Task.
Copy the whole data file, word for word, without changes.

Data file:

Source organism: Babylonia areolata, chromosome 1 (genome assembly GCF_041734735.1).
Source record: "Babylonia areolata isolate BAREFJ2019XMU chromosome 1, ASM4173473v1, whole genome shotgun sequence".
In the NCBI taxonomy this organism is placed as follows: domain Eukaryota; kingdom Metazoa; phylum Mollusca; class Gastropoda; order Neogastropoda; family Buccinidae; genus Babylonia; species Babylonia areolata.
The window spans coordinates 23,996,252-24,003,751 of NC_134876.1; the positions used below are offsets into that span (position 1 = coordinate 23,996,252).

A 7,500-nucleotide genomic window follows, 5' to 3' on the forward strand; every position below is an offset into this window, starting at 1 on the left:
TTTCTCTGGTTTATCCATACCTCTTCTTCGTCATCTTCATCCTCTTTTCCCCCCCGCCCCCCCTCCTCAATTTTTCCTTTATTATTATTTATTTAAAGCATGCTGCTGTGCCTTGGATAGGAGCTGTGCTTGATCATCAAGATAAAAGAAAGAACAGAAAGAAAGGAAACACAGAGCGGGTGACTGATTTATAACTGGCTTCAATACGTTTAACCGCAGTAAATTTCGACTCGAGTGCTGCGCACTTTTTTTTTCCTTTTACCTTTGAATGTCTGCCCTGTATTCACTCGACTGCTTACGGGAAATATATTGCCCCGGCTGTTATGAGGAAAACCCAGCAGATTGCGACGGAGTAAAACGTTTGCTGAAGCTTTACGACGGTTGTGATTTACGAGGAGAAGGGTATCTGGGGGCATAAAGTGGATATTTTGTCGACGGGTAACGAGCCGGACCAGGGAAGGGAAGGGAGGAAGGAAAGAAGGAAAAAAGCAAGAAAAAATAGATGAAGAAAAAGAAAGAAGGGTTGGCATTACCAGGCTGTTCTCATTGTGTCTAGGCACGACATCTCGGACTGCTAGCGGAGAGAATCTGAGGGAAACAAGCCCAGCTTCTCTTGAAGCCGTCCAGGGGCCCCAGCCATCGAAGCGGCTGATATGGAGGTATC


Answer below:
Source organism: Babylonia areolata, chromosome 1 (genome assembly GCF_041734735.1).
Source record: "Babylonia areolata isolate BAREFJ2019XMU chromosome 1, ASM4173473v1, whole genome shotgun sequence".
In the NCBI taxonomy this organism is placed as follows: domain Eukaryota; kingdom Metazoa; phylum Mollusca; class Gastropoda; order Neogastropoda; family Buccinidae; genus Babylonia; species Babylonia areolata.
The window spans coordinates 23,996,252-24,003,751 of NC_134876.1; the positions used below are offsets into that span (position 1 = coordinate 23,996,252).

A 7,500-nucleotide genomic window follows, 5' to 3' on the forward strand; every position below is an offset into this window, starting at 1 on the left:
TTTCTCTGGTTTATCCATACCTCTTCTTCGTCATCTTCATCCTCTTTTCCCCCCCGCCCCCCCTCCTCAATTTTTCCTTTATTATTATTTATTTAAAGCATGCTGCTGTGCCTTGGATAGGAGCTGTGCTTGATCATCAAGATAAAAGAAAGAACAGAAAGAAAGGAAACACAGAGCGGGTGACTGATTTATAACTGGCTTCAATACGTTTAACCGCAGTAAATTTCGACTCGAGTGCTGCGCACTTTTTTTTTCCTTTTACCTTTGAATGTCTGCCCTGTATTCACTCGACTGCTTACGGGAAATATATTGCCCCGGCTGTTATGAGGAAAACCCAGCAGATTGCGACGGAGTAAAACGTTTGCTGAAGCTTTACGACGGTTGTGATTTACGAGGAGAAGGGTATCTGGGGGCATAAAGTGGATATTTTGTCGACGGGTAACGAGCCGGACCAGGGAAGGGAAGGGAGGAAGGAAAGAAGGAAAAAAGCAAGAAAAAATAGATGAAGAAAAAGAAAGAAGGGTTGGCATTACCAGGCTGTTCTCATTGTGTCTAGGCACGACATCTCGGACTGCTAGCGGAGAGAATCTGAGGGAAACAAGCCCAGCTTCTCTTGAAGCCGTCCAGGGGCCCCAGCCATCGAAGCGGCTGATATGGAGGTATC